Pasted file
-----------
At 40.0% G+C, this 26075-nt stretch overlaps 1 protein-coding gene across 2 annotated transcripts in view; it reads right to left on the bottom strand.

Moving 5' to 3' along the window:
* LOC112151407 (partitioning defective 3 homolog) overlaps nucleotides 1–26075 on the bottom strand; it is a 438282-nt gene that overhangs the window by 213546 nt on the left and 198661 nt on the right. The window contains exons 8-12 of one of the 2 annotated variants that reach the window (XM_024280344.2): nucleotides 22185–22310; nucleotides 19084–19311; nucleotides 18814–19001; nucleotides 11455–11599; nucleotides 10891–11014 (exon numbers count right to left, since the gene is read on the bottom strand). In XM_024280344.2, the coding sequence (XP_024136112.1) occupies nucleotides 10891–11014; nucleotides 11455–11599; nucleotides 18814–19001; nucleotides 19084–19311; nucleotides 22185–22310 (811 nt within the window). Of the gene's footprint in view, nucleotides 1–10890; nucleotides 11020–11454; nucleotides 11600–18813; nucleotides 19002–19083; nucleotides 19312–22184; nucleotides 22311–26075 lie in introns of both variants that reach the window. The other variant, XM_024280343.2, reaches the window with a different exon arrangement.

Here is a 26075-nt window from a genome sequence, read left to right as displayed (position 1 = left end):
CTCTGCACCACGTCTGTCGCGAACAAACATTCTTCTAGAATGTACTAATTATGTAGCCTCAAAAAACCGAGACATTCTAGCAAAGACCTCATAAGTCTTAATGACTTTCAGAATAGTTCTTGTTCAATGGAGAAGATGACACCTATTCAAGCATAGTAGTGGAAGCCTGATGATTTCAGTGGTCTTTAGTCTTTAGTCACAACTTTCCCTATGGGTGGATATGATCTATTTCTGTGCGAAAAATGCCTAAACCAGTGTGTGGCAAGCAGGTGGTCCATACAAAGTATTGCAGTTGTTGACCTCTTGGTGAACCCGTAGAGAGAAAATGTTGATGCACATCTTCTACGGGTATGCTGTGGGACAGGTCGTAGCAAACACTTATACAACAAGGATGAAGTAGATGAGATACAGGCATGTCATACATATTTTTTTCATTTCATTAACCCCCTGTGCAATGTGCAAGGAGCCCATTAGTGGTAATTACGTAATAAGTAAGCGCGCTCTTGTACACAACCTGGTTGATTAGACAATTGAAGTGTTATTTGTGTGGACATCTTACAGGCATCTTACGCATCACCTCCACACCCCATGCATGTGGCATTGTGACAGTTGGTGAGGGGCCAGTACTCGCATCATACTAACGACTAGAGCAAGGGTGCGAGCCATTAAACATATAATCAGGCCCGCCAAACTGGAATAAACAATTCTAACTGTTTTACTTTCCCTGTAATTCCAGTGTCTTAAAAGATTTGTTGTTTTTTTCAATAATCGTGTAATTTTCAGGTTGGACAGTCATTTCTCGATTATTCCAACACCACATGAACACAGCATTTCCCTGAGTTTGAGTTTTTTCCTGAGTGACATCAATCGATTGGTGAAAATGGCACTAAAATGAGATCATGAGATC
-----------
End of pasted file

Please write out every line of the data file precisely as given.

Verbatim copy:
At 40.0% G+C, this 26075-nt stretch overlaps 1 protein-coding gene across 2 annotated transcripts in view; it reads right to left on the bottom strand.

Moving 5' to 3' along the window:
* LOC112151407 (partitioning defective 3 homolog) overlaps nucleotides 1–26075 on the bottom strand; it is a 438282-nt gene that overhangs the window by 213546 nt on the left and 198661 nt on the right. The window contains exons 8-12 of one of the 2 annotated variants that reach the window (XM_024280344.2): nucleotides 22185–22310; nucleotides 19084–19311; nucleotides 18814–19001; nucleotides 11455–11599; nucleotides 10891–11014 (exon numbers count right to left, since the gene is read on the bottom strand). In XM_024280344.2, the coding sequence (XP_024136112.1) occupies nucleotides 10891–11014; nucleotides 11455–11599; nucleotides 18814–19001; nucleotides 19084–19311; nucleotides 22185–22310 (811 nt within the window). Of the gene's footprint in view, nucleotides 1–10890; nucleotides 11020–11454; nucleotides 11600–18813; nucleotides 19002–19083; nucleotides 19312–22184; nucleotides 22311–26075 lie in introns of both variants that reach the window. The other variant, XM_024280343.2, reaches the window with a different exon arrangement.

Here is a 26075-nt window from a genome sequence, read left to right as displayed (position 1 = left end):
CTCTGCACCACGTCTGTCGCGAACAAACATTCTTCTAGAATGTACTAATTATGTAGCCTCAAAAAACCGAGACATTCTAGCAAAGACCTCATAAGTCTTAATGACTTTCAGAATAGTTCTTGTTCAATGGAGAAGATGACACCTATTCAAGCATAGTAGTGGAAGCCTGATGATTTCAGTGGTCTTTAGTCTTTAGTCACAACTTTCCCTATGGGTGGATATGATCTATTTCTGTGCGAAAAATGCCTAAACCAGTGTGTGGCAAGCAGGTGGTCCATACAAAGTATTGCAGTTGTTGACCTCTTGGTGAACCCGTAGAGAGAAAATGTTGATGCACATCTTCTACGGGTATGCTGTGGGACAGGTCGTAGCAAACACTTATACAACAAGGATGAAGTAGATGAGATACAGGCATGTCATACATATTTTTTTCATTTCATTAACCCCCTGTGCAATGTGCAAGGAGCCCATTAGTGGTAATTACGTAATAAGTAAGCGCGCTCTTGTACACAACCTGGTTGATTAGACAATTGAAGTGTTATTTGTGTGGACATCTTACAGGCATCTTACGCATCACCTCCACACCCCATGCATGTGGCATTGTGACAGTTGGTGAGGGGCCAGTACTCGCATCATACTAACGACTAGAGCAAGGGTGCGAGCCATTAAACATATAATCAGGCCCGCCAAACTGGAATAAACAATTCTAACTGTTTTACTTTCCCTGTAATTCCAGTGTCTTAAAAGATTTGTTGTTTTTTTCAATAATCGTGTAATTTTCAGGTTGGACAGTCATTTCTCGATTATTCCAACACCACATGAACACAGCATTTCCCTGAGTTTGAGTTTTTTCCTGAGTGACATCAATCGATTGGTGAAAATGGCACTAAAATGAGATCATGAGATC